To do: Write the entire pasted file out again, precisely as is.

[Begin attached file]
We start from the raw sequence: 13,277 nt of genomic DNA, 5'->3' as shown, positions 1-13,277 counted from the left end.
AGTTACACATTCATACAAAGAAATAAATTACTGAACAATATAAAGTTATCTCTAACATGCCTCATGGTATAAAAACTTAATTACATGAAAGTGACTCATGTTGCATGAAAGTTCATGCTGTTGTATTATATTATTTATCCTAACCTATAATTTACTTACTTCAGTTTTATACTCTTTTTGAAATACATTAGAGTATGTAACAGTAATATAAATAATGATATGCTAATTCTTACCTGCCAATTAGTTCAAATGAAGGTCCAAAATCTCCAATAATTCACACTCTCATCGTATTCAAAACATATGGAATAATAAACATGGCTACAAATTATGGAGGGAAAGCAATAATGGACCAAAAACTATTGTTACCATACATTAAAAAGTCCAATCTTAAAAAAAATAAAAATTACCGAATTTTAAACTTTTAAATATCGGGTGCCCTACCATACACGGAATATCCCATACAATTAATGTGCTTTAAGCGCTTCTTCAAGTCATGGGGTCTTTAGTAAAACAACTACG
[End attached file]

We start from the raw sequence: 13,277 nt of genomic DNA, 5'->3' as shown, positions 1-13,277 counted from the left end.
AGTTACACATTCATACAAAGAAATAAATTACTGAACAATATAAAGTTATCTCTAACATGCCTCATGGTATAAAAACTTAATTACATGAAAGTGACTCATGTTGCATGAAAGTTCATGCTGTTGTATTATATTATTTATCCTAACCTATAATTTACTTACTTCAGTTTTATACTCTTTTTGAAATACATTAGAGTATGTAACAGTAATATAAATAATGATATGCTAATTCTTACCTGCCAATTAGTTCAAATGAAGGTCCAAAATCTCCAATAATTCACACTCTCATCGTATTCAAAACATATGGAATAATAAACATGGCTACAAATTATGGAGGGAAAGCAATAATGGACCAAAAACTATTGTTACCATACATTAAAAAGTCCAATCTTAAAAAAAATAAAAATTACCGAATTTTAAACTTTTAAATATCGGGTGCCCTACCATACACGGAATATCCCATACAATTAATGTGCTTTAAGCGCTTCTTCAAGTCATGGGGTCTTTAGTAAAACAACTACG